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Unwinding the Snail's Clock: Cellular Analysis of a Retinal Circadian Pacemaker

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image of Netherlands Journal of Zoology
For more content, see Archives Néerlandaises de Zoologie (Vol 1-17) and Animal Biology (Vol 53 and onwards).

The eye of the cloudy bubble snail, Bulla gouldiana, expresses a circadian rhythm in spontaneous optic nerve impulse frequency. The circadian rhythm is generated among a group of approximately 100 neurons (basal retinal neurons - BRNs) at the base of the retina. Each BRN appears to be a competent circadian pacemaker. Using the Bulla retina as a model pacemaker system our laboratory has addressed three central issues of circadian physiology: Synchronization: Entrainment of the ocular rhythm to light cycles is mediated by depolarization of pacemaker neurons with a resultant transmembrane calcium flux. Phase shifts of the rhythm are prevented when calcium entry or membrane depolarization is blocked and light-induced phase shifts can be mimicked by depolarization. Depolarization leads to a persistent increase in intraccllular calcium in pacemaker neurons. Expression: The circadian rhythm in impulse frequency is driven by a rhythm in membrane conductance. Membrane conductance is relatively high during the subjective night and decreases by approximately 50 percent near subjective dawn. The 'clock-controlled' conductances are TEA sensitive and recent experiments reveal a circadian modulation in a sustained calcium-inclependent potassium conductance. Rhythm generation: Protein synthesis and transcription appear to play critical roles in rhythm genesis. Alterations in the rates of transcription and translation profoundly affect the velocity of the circadian pacemaker in a phase-dependent manner. Transmembrane ionic fluxes, while not involved in rhythm generation, play critical roles in pacemaker synchronization and rhythm expression.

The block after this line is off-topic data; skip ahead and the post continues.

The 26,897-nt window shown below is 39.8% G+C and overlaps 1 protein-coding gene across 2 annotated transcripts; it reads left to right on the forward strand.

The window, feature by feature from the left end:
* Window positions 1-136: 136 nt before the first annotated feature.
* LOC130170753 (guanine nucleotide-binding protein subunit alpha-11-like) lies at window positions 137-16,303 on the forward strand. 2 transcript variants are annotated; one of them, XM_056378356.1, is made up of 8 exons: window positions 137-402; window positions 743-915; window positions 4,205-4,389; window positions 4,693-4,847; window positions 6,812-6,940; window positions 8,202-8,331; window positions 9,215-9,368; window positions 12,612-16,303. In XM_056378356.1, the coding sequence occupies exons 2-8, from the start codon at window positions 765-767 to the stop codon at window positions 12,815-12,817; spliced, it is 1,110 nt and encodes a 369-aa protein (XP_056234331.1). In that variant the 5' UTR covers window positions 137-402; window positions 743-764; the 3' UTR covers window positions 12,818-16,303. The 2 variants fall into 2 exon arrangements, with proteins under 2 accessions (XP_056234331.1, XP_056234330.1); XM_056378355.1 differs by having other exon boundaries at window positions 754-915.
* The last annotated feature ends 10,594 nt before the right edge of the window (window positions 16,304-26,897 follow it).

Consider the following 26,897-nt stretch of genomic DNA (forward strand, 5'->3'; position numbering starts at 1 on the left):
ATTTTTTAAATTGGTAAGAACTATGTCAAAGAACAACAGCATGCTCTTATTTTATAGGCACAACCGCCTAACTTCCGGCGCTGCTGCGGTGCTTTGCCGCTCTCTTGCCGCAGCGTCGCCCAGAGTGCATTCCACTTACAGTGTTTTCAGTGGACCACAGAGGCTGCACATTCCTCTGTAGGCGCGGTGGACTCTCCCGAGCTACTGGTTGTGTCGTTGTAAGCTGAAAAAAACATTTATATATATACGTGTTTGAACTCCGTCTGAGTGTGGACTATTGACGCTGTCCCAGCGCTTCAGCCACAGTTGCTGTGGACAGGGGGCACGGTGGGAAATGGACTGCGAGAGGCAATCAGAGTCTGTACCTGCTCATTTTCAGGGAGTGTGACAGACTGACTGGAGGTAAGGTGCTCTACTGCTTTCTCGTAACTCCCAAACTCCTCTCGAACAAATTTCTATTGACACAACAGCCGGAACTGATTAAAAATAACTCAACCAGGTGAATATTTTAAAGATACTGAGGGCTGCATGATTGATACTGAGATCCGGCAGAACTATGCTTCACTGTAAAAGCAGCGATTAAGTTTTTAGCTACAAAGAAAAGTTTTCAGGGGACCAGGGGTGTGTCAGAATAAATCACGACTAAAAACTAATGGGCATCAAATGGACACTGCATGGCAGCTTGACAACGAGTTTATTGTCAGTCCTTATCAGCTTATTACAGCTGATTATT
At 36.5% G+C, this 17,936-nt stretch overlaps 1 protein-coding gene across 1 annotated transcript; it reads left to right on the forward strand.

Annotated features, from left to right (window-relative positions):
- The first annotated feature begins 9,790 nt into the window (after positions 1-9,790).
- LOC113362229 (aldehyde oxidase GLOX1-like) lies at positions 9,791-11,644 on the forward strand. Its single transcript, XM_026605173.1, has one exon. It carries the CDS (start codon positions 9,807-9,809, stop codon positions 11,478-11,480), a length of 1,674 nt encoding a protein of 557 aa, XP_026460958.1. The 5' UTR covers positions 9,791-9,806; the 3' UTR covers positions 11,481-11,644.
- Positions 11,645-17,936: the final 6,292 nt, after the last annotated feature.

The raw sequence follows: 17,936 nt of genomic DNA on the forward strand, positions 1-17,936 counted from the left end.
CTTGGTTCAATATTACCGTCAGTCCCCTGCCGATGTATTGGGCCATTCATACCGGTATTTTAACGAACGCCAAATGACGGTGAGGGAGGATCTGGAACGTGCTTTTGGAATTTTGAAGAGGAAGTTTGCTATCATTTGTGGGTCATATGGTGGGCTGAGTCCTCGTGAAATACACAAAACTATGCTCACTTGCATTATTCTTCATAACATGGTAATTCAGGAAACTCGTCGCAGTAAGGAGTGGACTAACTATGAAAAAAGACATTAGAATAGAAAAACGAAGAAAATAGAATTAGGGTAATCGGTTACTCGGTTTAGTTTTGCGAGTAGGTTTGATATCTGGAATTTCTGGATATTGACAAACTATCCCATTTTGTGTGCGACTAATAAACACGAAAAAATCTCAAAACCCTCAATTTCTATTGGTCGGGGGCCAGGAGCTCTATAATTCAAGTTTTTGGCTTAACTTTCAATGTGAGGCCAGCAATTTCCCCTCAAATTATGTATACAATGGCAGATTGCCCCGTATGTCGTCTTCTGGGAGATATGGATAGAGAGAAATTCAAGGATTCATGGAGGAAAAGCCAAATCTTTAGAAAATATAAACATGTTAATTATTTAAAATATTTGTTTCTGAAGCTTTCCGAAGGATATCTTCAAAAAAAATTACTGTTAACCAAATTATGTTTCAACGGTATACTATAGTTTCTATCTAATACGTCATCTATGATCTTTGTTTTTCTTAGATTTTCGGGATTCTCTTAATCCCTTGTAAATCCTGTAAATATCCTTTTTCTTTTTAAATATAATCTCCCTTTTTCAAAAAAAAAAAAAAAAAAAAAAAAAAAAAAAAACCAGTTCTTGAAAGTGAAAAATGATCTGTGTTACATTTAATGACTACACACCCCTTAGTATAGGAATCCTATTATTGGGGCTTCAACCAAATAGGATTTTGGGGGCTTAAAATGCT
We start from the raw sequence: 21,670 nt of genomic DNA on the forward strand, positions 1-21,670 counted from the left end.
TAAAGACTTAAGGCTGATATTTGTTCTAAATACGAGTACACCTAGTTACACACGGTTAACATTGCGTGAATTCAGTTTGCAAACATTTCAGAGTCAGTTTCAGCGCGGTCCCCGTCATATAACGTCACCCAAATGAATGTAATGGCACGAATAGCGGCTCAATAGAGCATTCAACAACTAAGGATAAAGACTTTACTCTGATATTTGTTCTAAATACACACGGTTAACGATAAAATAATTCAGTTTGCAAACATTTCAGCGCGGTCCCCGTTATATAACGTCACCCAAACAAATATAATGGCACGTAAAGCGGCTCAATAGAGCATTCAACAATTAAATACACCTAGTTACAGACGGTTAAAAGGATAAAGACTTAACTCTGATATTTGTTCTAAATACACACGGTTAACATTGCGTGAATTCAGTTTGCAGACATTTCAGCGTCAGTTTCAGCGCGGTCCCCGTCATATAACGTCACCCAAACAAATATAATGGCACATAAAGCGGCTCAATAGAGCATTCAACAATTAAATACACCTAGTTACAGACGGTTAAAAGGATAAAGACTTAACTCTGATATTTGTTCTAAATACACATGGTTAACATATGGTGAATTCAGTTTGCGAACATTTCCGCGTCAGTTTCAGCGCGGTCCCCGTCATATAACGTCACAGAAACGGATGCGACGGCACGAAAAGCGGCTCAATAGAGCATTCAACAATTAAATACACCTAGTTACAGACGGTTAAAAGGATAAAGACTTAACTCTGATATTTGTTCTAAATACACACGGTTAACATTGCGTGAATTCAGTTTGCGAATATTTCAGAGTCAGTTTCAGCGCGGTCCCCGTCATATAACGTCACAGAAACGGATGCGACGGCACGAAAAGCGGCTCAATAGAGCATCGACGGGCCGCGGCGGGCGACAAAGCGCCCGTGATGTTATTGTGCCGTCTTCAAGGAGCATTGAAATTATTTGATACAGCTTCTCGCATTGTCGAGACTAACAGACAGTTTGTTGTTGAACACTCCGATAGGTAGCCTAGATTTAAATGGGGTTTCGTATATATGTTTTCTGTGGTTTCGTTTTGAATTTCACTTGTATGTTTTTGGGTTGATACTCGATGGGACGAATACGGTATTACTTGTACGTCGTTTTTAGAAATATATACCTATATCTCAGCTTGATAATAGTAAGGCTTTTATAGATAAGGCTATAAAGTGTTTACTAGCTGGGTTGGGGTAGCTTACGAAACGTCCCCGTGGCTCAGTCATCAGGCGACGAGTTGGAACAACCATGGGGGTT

Affiliations: 1: NSF Center for Biological Timing and Department of Biology, Universify of Virginia, Charlottesville, VA, 22903, U.S.A.


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